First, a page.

Manitoba Historical Society
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Memorable Manitobans: Martha Jane Richards Hample (1859-1927)

Businesswoman, philanthropist.

Born at Shropshire, England, she came to Canada with her father Samuel D. Richards. In 1888, she married Adolph Gideon Hample. They had two children: Carl Samuel Hample (1890-?) and Bessie Edwina Hample (1892-1969, wife of Charles Elwyn Fillmore). She ran a successful catering and confectionary business, and built the Hample Building on Portage Avenue, the first commercial building in the city by a woman. Hample sold her namesake building in 1918, but the name “stuck” despite the passage of time. She owned a tract of land at Sturgeon Creek, where she had a summer cottage, and had interests in ranching. In 1911, she built a home at 808 Wolseley Avenue. She was also politically active as a member of the Political Equality League, which lobbied the Manitoba government for female suffrage. Meetings were held at her home, and she bankrolled its activities. Other founding members included Nellie McClung, Lillian Beynon Thomas, and Cora Hind. In 1907, she help to found the Knowles Home for Boys to care for abandoned and orphaned boys. In 1917, she became a member of the Winnipeg School Board, one of the first women to hold the position. In the 1922 provincial general election, she was one of eight Progressive candidates for a Winnipeg seat in the Manitoba Legislature, the others being George F. Chipman, Thomas J. Murray, Richard W. Craig, Patrick J. Henry, Peter McCallum, Charles K. Newcombe, and Arthur W. Puttee. In 1923, she moved to Long Beach, California, where she died on 9 December 1927 and was buried there. She was selected posthumously as a Manitoba Women Trailblazer.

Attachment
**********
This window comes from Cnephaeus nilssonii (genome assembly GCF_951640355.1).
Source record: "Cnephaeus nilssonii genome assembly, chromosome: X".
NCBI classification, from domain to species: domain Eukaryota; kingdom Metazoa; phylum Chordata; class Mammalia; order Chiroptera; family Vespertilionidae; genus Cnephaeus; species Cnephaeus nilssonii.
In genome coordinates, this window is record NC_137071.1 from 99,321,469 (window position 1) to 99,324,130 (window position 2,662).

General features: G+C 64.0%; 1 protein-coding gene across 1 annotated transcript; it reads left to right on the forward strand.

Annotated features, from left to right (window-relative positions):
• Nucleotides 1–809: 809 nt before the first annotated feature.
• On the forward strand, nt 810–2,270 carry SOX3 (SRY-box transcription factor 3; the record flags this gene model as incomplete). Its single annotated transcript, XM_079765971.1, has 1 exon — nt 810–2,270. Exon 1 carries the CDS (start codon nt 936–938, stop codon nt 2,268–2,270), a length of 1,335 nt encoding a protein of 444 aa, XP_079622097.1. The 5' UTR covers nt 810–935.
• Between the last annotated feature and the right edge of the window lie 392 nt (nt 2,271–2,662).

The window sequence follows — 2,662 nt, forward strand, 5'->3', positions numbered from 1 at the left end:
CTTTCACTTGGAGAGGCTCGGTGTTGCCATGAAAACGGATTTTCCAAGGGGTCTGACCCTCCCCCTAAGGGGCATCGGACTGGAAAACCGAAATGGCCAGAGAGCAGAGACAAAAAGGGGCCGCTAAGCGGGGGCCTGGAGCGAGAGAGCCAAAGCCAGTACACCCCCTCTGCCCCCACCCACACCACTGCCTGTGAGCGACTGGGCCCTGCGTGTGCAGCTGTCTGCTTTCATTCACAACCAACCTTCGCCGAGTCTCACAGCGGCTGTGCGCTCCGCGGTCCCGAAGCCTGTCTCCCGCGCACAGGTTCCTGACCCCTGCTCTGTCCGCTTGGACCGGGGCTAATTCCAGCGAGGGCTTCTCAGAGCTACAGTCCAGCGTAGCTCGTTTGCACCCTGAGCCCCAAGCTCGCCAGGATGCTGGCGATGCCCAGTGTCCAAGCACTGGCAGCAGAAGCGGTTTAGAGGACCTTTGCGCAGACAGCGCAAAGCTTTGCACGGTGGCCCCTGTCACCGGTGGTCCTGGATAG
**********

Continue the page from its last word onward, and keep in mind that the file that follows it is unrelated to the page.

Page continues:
See also:

Historic Sites of Manitoba: Hample Building (271 Portage Avenue, Winnipeg)

Some Manitoba Women Who Did First Things by Lillian Beynon Thomas
MHS Transactions, Series 3, No. 4, 1947-48


Birth registrations, Manitoba Vital Statistics.

The Story of Manitoba by F. H. Schofield, Winnipeg: The S. J. Clarke Publishing Company, 1913.

“Vote Progressive for a united province,” Winnipeg Tribune, 3 July 1922, page 5.

“Noted pioneer woman of city dies in south,” Winnipeg Tribune, 9 December 1927, page 2.

“Mrs. Jane Hample buried today in California,” Winnipeg Tribune, 12 December 1927, page 3.

“Mrs. A. G. Hample dies at California home,” undated newspaper clipping. [Manitoba Legislative Library, Biographical Scrapbook B8, page 117]

We thank Linda McDowell for providing additional information used here.

This page was prepared by Gordon Goldsborough.

Page revised: 1 February 2021

Memorable Manitobans

Memorable Manitobans

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